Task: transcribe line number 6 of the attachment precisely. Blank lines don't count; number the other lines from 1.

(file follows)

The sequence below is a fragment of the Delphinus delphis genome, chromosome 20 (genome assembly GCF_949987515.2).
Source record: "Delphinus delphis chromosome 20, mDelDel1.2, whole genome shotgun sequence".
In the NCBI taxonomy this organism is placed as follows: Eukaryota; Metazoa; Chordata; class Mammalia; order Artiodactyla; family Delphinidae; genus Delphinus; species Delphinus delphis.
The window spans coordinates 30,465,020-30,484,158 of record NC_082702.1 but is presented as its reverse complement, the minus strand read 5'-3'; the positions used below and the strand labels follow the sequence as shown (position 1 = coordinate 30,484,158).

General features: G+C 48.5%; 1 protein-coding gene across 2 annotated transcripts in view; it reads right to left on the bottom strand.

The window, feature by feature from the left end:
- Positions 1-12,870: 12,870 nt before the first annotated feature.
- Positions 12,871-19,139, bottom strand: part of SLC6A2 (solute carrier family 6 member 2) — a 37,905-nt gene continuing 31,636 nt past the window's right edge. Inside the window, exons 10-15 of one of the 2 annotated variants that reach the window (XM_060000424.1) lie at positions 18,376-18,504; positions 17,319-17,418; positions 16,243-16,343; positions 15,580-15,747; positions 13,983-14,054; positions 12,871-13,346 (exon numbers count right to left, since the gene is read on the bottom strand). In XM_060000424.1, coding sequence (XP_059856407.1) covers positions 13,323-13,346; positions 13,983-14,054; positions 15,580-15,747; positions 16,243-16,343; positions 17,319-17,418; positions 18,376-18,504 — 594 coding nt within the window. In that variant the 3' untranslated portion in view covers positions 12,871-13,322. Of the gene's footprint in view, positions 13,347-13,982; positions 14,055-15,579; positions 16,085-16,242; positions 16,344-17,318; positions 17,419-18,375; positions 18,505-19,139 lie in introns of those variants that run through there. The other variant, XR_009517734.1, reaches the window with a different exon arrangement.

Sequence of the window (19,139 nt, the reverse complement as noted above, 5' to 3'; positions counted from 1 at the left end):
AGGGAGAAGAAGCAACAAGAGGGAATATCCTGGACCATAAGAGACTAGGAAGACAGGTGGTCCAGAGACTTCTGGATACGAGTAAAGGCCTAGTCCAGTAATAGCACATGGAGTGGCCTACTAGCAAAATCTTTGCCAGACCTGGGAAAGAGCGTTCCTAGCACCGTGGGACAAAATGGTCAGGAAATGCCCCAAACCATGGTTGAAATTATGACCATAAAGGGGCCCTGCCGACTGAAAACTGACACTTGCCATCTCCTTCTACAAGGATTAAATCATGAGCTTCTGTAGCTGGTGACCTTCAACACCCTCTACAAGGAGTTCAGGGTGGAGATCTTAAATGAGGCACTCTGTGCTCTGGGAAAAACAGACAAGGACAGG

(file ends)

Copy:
The window, feature by feature from the left end: